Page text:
To remedy all which, kind Heaven has provided Bath-Waters as the most Sovereign Restorative in all the Weaknesses of the Concoctive Powers. Bath, July, 1720.
Dudley Davis’s ‘The Book-Seller to the Reader’ from Sir William Dugdale’s The antient usage in hearing such ensigns of honour as are commonlhy calle’d arms (Dublin, 1682), pp 165-7.
The frequent complaints I have heard, from several learned and Ingenuous persons, of the errors and defects in all the Catalogues, of late Printed, of the Nobility in his Majesties Dominions, created in me a belief, that the publication of exact and correct Catalogues thereof, wou’d be very acceptable to the publick. And this induced me, to attempt it. In order whereunto, I obtained the preceding Catalogue of the Nobility of England, from the Author of the aforegoing Treatise, a person who by reason of his Office of Garter, is best enabled to publish it most correctly and Authenickly.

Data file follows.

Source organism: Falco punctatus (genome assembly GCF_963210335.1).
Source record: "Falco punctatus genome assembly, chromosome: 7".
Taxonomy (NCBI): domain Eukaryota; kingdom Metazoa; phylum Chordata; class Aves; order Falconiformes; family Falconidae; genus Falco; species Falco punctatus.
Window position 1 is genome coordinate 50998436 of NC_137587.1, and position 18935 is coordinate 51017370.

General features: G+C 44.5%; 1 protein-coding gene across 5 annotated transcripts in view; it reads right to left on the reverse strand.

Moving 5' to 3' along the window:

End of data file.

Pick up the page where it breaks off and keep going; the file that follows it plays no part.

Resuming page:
And in August last (the Parliament of Scotland then sitting) by the favour of a friend there. I procured a copy, of the then Lord Register his Role of the Nobility of Scotland. But their Christian names not being inserted therein, my Correspondent was so careful and industrious, as to inform himself thereof, either from the several Noblemen themselves, then assembled into Parliament, or from the near Relations, or intimate acquaintances of those absent; and for those few Christian names, of which he could receive no certain information, he hath left blanks; and having thus procured it, he transmitted it to me.